I recently returned from Yala in Southern Thailand. Whilst there I had the pleasure of spending a day at a local primary/intermediate school which caters for students up to 12 years of age. I asked whether they had an English teaching programme in place as part of their curriculum. I received an enthusiastic reply...yes we have. I was then invited to sit in on a lesson or two. Both the Filipino and Thai "English" teachers who conducted the English programme were obviously very nervous at my presence although I had no intention of taking part nor interfering in the lesson - and didn't.

The English lesson was nothing short of a farce (and I am not and did not take the holier than thou attitude in my general appraisal) For a start the very simple worksheets handed to the 12 year old students were saturated with grammatical and spelling errors...along with this were picture sheets compiled by the teachers showing ten different animals written with the Thai and English description for each of them. From the picture sheets - illiphant (elephant) - kanroo (kangaroo) A picture of a turtle had the description 'frog' underneath it. I asked why the school did not employ an English native speaker and was told "we get our two English teachers (the Filipino and the Thai) for the same price as one farang teacher so this way is better for school"

Better for the school....but certainly not better for the student......money issues again. This was not a government school. The pupils pay 8000 baht per annum each in school fees. In the near future the lack of correct and proper learning of the English language throughout Thailand is going to hit the economy, business, and many walks of Thai life like an out of control steam train.

Peter Batchelor


Unteaching what the Thai teachers have taught

Unteaching what the Thai teachers have taught

I am responding to a letter dated July 3, 2010 from Apso “Is the writing on the wall for foreign teachers in government schools?”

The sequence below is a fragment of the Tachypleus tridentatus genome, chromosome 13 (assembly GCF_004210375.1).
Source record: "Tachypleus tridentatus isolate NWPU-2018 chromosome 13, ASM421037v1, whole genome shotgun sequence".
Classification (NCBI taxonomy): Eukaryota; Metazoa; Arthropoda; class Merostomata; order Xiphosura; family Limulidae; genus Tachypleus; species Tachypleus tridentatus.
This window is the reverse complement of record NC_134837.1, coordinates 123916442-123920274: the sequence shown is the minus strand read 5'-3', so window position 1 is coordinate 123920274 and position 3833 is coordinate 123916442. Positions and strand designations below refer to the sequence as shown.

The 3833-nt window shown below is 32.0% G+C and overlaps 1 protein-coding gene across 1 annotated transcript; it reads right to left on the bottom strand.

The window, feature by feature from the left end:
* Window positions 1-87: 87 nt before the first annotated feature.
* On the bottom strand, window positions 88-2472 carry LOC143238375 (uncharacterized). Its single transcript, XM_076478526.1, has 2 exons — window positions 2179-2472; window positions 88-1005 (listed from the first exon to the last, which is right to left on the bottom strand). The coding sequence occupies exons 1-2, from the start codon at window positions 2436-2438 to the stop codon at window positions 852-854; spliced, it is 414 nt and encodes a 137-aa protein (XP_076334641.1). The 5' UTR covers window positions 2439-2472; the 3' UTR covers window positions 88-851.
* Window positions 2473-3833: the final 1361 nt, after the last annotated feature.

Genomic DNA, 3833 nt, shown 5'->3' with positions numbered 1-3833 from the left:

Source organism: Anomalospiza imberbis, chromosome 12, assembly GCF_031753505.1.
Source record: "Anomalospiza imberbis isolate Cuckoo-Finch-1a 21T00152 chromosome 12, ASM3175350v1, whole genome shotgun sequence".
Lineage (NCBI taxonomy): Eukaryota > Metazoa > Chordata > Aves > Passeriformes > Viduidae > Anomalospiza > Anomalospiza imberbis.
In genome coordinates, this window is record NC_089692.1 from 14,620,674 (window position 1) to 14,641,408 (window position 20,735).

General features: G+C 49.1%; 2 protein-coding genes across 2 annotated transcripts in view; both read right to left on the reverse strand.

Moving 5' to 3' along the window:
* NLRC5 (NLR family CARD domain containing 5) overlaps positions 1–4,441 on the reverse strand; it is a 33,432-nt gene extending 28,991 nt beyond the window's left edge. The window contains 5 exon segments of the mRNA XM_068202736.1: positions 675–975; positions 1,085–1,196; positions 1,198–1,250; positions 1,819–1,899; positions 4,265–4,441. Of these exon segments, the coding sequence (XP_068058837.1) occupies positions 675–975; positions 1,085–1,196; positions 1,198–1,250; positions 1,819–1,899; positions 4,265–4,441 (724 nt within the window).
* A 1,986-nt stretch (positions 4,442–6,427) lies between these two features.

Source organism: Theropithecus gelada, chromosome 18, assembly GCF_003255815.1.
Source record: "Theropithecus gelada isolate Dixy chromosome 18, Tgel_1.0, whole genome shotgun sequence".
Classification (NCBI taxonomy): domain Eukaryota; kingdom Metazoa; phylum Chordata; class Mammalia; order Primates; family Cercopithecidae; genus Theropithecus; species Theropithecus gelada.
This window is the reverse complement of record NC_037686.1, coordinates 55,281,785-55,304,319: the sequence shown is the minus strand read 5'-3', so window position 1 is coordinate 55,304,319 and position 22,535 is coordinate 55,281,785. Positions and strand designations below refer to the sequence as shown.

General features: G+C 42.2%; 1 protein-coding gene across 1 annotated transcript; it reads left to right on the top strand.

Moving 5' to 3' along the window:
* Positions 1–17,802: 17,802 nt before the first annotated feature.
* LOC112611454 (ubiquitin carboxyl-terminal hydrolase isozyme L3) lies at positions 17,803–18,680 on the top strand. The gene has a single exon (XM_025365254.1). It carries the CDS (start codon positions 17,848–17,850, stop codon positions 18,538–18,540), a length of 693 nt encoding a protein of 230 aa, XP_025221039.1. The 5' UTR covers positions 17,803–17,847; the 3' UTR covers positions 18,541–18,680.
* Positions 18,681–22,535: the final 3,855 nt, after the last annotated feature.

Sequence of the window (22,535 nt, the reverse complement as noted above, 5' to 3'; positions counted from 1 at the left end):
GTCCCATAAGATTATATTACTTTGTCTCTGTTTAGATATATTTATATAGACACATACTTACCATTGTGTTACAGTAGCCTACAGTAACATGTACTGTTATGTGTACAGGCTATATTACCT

The writer states he was told by a recruiter, in no uncertain terms, that the MOE isn’t happy with the foreign teachers and that Thai teachers do a very good job of teaching English. He continues to say that the only reason foreign teachers are here in Thailand teaching is because of their accent(s).

Let’s look at the reality. Thai teachers do teach grammar and vocabulary, although I don’t see how considering most can’t even speak a coherent sentence in English. Most of the ones I have worked with in the eight years teaching here in Thailand have a difficult time responding to “Good morning. How are you?”

If the Thai teachers do a “very good” job of teaching English as the recruiter states, why are the test scores low and most students that complete M6 unable to say much more than “Good morning teacher”? Of course there are exceptions, but not many compared to the number of students.

It’s common knowledge that the reason we are here teaching is simply MONEY - as with everything in Thailand. We make the schools and the government too much money for them to get rid of us. I personally do not believe they care about education or if they do, it is very low in the pecking order after Buddha, the temple, sports, competitions, teacher’s day, sports day, etc.

Until the Thai government gets serious about education, Thailand will stay a third world country as it has for many years. The students have no accountability or responsibilities, so they skip classes at will. No one cares or even checks to see where they are. With a “no fail” policy and no discipline policy, what is the incentive for the students to come to class?

The following are some excerpts from a upper level M6 student’s notebook that a Thai teacher wrote, “exseleant work” at the last school I worked in.

Dialog 1 (in part) Laura- What a beautifully day.
Manit- Sure that a good idea

Dialog 2 (in part) John- I go shop and no open
Juila- That to bed

Dialog 3 (in part) Clerk- One monent, I will arrange him
Wangla- Yes, could you tell me what call breakfast ready?

Dialog 4 (in part) Wangla- No, I to go to market with my mather.

Keep in mind that this was an upper level M6 student. Obviously, I think it is clear as to why we are here. Trying to “unteach” what the Thai teachers have taught wrong is one of the most frustrating aspects of teaching here.

So, to hopefully answer Apso’s question, I do not believe that, “The writing is on the wall at the government schools” now or anytime in the near future. This is a money hungry country, but the Thais aren’t stupid enough to get rid of the foreign teachers. We make too much money for them. But, then again, this IS Thailand and anything is possible.

Ralph Sasser


What to do about academic dishonesty, plagiarism, and direct copying?